Eight years ago, it was an aggressive move when Google started pushing its popular Gmail service over an encrypted connection by default. Four years ago, it was a bit less surprising when it made encryption the only option for Gmail. And now it's taking the next step in trying to curtail eavesdropping: using its Chrome browser to label as "not secure" any website that's not encrypted.
The move will fulfill a promise -- OK, maybe it was more of a threat -- Google made three years ago. The company said the day would be coming, but on Thursday it told website publishers and Chrome users the deadline: the release of Chrome 68 in July.
If you're a Chrome user, and there are good odds you are since it's the most-used browser these days, you shouldn't freak out when you start seeing lots of "not secure" warnings to the left of the browser's address bar. They're most likely flagging unencrypted websites you've already been visiting without your digital world collapsing -- you just didn't know there was no encryption.
In the early days of the internet, encryption required more-powerful computing hardware, slowed down communications, and required websites to pay for expensive encryption certificates. But those performance problems are largely gone, and efforts like Let's Encrypt now make the certificates free.
And there's good reason to add the encryption. Obviously, you need it if you're typing your password into a website -- that's where Chrome first started offering its warnings a year ago. But even with seemingly ordinary websites, where you might not think you have anything to hide, encryption is a good idea.
For one thing, encryption keeps malicious actors from messing with webpages -- for example, inserting ads or altering websites to send you to a bogus sign-in page. For another, even looking at particular news stories or Wikipedia pages can reveal personal information to advertisers or, in some parts of the world, political surveillance agents.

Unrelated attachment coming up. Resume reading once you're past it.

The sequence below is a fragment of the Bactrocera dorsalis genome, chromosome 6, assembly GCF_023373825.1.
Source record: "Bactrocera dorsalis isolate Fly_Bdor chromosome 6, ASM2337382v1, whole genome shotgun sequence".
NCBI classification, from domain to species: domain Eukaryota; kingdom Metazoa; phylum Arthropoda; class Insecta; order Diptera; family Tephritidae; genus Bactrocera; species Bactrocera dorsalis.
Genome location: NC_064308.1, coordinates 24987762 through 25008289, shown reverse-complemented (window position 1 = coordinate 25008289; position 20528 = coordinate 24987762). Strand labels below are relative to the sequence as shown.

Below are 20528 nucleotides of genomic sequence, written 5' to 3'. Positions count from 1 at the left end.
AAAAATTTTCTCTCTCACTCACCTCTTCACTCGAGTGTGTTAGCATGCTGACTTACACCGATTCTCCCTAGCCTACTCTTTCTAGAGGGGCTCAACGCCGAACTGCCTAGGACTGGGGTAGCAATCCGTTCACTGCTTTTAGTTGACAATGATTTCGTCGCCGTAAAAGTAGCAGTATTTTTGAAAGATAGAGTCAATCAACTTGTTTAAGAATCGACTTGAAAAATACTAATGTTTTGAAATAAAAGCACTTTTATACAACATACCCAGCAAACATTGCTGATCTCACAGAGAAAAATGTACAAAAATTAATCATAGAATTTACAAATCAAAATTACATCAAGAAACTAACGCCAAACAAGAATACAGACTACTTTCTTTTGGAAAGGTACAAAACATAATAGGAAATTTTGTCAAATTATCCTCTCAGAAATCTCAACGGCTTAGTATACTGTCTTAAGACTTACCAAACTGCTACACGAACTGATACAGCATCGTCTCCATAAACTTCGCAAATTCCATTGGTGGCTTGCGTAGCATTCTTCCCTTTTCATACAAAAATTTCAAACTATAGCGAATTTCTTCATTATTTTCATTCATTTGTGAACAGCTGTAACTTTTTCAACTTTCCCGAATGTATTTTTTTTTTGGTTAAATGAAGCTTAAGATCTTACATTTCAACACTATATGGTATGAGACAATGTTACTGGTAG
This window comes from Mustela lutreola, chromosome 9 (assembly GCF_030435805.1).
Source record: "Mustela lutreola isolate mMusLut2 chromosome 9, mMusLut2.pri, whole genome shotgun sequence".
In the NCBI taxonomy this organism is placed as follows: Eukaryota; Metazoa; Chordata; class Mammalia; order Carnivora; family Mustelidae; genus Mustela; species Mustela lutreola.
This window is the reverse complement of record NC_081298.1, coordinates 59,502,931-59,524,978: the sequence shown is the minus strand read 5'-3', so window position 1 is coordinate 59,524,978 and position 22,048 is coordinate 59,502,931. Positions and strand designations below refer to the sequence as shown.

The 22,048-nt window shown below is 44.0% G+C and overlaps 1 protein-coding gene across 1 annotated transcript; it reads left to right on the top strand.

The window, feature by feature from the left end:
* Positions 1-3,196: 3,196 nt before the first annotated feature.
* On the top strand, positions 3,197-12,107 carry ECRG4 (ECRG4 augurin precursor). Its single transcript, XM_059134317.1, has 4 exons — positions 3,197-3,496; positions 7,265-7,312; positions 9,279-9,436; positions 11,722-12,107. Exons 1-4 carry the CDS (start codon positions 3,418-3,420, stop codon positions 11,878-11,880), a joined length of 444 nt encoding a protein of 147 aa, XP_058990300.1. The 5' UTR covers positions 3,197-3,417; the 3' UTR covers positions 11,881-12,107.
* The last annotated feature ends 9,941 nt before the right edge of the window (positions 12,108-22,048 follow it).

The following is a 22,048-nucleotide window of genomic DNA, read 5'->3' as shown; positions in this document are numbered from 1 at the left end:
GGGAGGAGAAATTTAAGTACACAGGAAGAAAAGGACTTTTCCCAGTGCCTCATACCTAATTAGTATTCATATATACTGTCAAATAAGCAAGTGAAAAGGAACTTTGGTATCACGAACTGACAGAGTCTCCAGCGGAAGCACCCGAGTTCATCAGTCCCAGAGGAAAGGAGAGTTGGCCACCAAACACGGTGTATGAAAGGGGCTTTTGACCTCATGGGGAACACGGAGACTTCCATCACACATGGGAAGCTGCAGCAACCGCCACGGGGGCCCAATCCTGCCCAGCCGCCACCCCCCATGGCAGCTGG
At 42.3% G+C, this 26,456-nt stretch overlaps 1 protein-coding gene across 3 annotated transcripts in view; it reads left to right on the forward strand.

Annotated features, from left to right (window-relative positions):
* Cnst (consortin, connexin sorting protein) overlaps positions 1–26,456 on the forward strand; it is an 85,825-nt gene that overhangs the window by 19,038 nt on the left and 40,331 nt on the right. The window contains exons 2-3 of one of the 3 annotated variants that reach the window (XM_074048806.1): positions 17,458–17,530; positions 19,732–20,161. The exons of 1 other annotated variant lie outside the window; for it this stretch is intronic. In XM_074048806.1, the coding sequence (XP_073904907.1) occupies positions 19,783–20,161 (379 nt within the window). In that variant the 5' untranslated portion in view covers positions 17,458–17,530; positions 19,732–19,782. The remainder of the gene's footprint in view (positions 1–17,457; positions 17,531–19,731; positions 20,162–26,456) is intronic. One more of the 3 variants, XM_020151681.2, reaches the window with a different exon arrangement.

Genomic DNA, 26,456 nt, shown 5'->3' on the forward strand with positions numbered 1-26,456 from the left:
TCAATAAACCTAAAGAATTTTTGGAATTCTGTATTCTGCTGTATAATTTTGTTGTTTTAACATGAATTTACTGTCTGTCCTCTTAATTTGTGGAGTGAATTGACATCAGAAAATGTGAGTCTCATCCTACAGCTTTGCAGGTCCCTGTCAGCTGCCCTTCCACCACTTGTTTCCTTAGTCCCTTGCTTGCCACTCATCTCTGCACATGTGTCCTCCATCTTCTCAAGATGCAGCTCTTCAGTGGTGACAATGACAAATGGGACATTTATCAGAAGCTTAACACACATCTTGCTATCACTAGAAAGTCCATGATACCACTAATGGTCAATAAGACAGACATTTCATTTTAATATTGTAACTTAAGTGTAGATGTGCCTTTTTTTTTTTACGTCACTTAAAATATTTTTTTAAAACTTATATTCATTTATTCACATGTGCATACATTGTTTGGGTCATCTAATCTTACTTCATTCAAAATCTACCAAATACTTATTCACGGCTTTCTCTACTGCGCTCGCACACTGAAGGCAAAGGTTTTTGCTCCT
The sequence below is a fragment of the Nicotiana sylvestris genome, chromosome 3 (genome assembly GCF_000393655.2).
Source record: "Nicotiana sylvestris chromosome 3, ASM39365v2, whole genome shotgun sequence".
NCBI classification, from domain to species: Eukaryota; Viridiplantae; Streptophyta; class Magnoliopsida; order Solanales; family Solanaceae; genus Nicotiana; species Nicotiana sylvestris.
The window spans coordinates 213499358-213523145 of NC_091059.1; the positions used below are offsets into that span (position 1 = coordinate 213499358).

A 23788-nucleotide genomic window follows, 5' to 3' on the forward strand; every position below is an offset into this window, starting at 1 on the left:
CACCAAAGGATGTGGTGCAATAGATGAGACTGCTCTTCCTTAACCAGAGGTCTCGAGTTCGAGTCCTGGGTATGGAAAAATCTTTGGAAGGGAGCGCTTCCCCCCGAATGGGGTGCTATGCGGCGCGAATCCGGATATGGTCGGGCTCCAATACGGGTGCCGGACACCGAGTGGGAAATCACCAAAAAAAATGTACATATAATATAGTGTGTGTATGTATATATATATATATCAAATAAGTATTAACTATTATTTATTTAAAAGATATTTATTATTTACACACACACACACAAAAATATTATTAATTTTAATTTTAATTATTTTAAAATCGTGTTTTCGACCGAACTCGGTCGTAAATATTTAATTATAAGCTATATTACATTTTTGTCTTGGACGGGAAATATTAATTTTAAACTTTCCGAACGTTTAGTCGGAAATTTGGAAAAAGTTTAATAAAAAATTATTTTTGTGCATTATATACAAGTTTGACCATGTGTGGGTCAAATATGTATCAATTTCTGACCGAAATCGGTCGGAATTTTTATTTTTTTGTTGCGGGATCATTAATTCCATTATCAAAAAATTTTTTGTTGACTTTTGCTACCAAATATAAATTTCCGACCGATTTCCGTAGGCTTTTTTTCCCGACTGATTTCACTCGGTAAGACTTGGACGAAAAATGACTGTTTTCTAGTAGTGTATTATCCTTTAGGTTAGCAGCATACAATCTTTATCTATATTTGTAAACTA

Encryption makes life a lot harder for authorities accustomed to the old days when they could wiretap phones and simply record conversations. Indeed, FBI Director Christopher Wray in January railed against unbreakable encryption, a common refrain among politicians and law-enforcement officials.
The only problem with such requests is that there's no way to make encryption breakable for legitimate investigations without breaking it for logging in to websites, buying shoes on Amazon, and protecting privacy. For that reason, encryption luminaries and Silicon Valley companies have steadfastly maintained opposition to weakening encryption.
Other browsers are pushing encryption with measures similar to Chrome's. And they're also pushing website developers by offering some new web technology only when websites are encrypted.
Encryption is now ordinary. According to Firefox statistics, 70 percent of webpage visits now are encrypted, up from about 28 percent three years ago.
Google announced the move on its Chromium blog, offering tips to web developers who have to wrestle with the transition. According to Google's measurements, 81 of the top 100 websites today encrypt websites by default. More than 68 percent of traffic on Chrome for Android and Windows is encrypted now, and the figure is even higher, 78 percent, for laptops running Apple's MacOS and Google's Chrome OS.
"Developers have been transitioning their sites to HTTPS [encryption technology] and making the web safer for everyone. Progress last year was incredible," Emily Schechter, Chrome's security product manager, said in the blog post.